As an American, I have a very clear definition of freedom that includes:
- The power or right to act, speak, or think as one without hindrance or restraint;
- The state of not being imprisoned or enslaved;
- The state of being physically unrestricted and able to move easily;
Today, I understood a deeper definition from the life of a refugee who is giving her life away…and has been for 22 years.
Ga Bleu is the orphanage director of the orphanage her mom started 22 years ago, inside a refugee camp along the Thai/Burma border. Currently, there are 26 children in her care living along with 50,000 other refugees. They have found refuge and safety from the war in their home country of Burma. This camp has existed for nearly 40 years. The reality is not comprehensible to me. How do you live in a refugee camp, behind barbed wire for 40 years?
Ga-Bleu fled with her family to this refugee camp when she was 11 years old. She’s now 33, so she has spent 22 years as a refugee. Meanwhile the longest running civil war on the planet continues to be waged against tribal/ethnic minorities who have inhabited the jungles inside Burma. For 60 years, the Burmese military junta has sought to rid the country of these minorities, burning villages, raping, killing, and savagely attacking defenseless villagers. Don’t believe me? Google it…read about it…learn about what is happening here. A good place to start is www.freeburmarangers.org. I am realizing that part of our role in this work is to help give visibility to the horrific war that has no end in sight. It is a war Americans know little to nothing about….yet, it is happening.
Back to Ga-Bleu’s story. In February, the Thai government will begin a census work (of sorts) of the refugees currently in the camps here. It is believed that the Thai’s will begin deporting refugees (close to 150,000 scattered in camps) back to Burma soon. With that reality approaching, Ga-Bleu has been preparing for the children in her care to return to the country from which they fled. We came to visit her orphanage and also accompany her to the new location she is preparing inside Burma.
While I can’t go into details about where or even how we went to the new location, I want to tell you what I learned about freedom. We visited the new location, saw the lives of the villagers, witnessed the poverty and isolation. They live in a jungle. The nearest town is a three-day walk away. They grow their own rice, fruit and vegetables. They hunt their own meat. They survive in the jungle, without knowledge of a world beyond their own. Our visit was the first by white people, which was evident by the fear and tears of the village children upon seeing us. It is in this new location that Ga-Bleu is preparing to move.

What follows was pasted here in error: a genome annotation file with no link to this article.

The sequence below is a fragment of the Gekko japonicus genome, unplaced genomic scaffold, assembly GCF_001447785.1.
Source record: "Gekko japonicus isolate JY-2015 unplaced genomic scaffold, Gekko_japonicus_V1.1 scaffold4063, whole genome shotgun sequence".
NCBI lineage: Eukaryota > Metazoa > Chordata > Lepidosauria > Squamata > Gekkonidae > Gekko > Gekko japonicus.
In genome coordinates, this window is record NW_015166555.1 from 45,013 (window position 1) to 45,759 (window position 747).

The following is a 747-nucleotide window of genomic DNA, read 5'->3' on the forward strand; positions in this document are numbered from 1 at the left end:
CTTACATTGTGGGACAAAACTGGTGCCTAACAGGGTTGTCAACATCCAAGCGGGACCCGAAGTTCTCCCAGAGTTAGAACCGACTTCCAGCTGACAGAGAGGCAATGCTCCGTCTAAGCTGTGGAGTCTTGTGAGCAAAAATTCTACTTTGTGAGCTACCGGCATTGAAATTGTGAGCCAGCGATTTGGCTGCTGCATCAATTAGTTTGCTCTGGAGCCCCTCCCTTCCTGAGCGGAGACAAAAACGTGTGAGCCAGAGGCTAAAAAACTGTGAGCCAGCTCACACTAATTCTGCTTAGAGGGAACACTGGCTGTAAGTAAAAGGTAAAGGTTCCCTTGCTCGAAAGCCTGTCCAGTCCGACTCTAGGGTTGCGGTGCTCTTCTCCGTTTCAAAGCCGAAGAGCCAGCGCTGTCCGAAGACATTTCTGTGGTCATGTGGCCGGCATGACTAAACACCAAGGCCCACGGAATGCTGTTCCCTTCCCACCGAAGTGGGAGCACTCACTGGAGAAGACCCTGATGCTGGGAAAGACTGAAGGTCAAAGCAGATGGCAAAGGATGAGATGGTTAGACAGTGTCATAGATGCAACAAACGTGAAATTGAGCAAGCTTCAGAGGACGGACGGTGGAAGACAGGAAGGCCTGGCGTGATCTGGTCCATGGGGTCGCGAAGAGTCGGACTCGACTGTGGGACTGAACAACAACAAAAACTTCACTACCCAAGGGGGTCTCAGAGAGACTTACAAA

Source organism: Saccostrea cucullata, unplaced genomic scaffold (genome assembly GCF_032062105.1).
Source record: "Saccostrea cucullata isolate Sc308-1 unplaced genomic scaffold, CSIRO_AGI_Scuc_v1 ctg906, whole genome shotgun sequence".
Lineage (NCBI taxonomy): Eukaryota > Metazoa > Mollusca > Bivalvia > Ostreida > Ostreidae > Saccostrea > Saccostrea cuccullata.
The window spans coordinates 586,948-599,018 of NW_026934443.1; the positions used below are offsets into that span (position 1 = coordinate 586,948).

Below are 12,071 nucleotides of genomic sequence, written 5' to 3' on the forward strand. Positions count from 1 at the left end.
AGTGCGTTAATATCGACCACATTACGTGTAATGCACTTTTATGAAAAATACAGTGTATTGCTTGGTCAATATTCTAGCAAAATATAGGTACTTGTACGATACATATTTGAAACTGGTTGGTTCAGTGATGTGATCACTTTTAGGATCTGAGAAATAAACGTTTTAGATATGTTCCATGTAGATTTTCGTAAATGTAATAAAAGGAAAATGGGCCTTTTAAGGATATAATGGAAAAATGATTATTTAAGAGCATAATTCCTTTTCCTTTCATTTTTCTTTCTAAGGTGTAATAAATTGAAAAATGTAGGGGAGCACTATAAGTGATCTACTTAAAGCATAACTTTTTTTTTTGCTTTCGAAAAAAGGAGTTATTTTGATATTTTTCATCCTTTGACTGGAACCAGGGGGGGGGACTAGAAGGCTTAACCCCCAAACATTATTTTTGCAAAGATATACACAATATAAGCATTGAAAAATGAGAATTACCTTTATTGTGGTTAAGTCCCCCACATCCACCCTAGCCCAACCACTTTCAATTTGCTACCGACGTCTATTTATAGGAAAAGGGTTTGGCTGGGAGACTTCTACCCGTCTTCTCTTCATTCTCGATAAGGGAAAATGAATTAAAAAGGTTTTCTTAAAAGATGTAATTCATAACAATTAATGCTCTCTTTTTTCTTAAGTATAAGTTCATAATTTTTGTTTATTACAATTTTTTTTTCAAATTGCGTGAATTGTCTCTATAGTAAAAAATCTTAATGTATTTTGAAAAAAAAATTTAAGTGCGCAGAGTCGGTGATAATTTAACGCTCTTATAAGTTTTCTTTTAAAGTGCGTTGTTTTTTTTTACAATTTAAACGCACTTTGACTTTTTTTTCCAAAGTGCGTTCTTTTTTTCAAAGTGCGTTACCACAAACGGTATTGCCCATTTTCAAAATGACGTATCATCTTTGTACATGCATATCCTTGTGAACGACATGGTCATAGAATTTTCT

I’m amazed to know that Ga-Bleu and the children in her care are moving to a place so remote, so detached from the outside world. To me, it feels nothing like freedom. But to Ga-Bleu, it is a freedom she hasn’t known for 22 years. She will be exchanging life inside a refugee camp for life inside the jungle…
- Barbed wire for expansive wilderness
- Safety for potential attack from militants
- Guaranteed rice rations for rice crops that may not produce
- A system of commerce for living entirely off the land
- Electricity and clean water for neither
- Easy access to medical care for tribal remedies
Ga-Bleu and her kids will be living entirely off the land that the jungle provides and to her, that is freedom. She would rather live with the possibility of attacks (which seem to be pretty minimal of a possibility) than remain behind barbed wire where the children in her care are not legally permitted to leave. She would rather return to her country where she can help educate her own countrymen and prepare them for whatever the future holds than remain confined to a refugee camp.
Freedom to Ga-Bleu includes an enormous responsibility that she carries like a mantle -- with dignity and humility. She recognizes that God has placed a burden on her heart to return to HER country, to educate HER people, to care for HER countrymen, to provide safety for orphaned children from HER nation, and to be a part of hope for change for HER homeland.
I don’t understand this kind of freedom, but I am so immensely honored to work with this faithful woman who does. Would you join me in praying for Ga-Bleu and the children currently in her care as well as the orphans that will soon flock to her home in Burma? Pray for wisdom, provision, safety and clarity as Ga-Bleu prepares their new home. Pray that we are able to work out the new details of support for her and for her work as we continue. We are honored to continue partnering with her in caring for the orphan and the poor from their new home in Burma.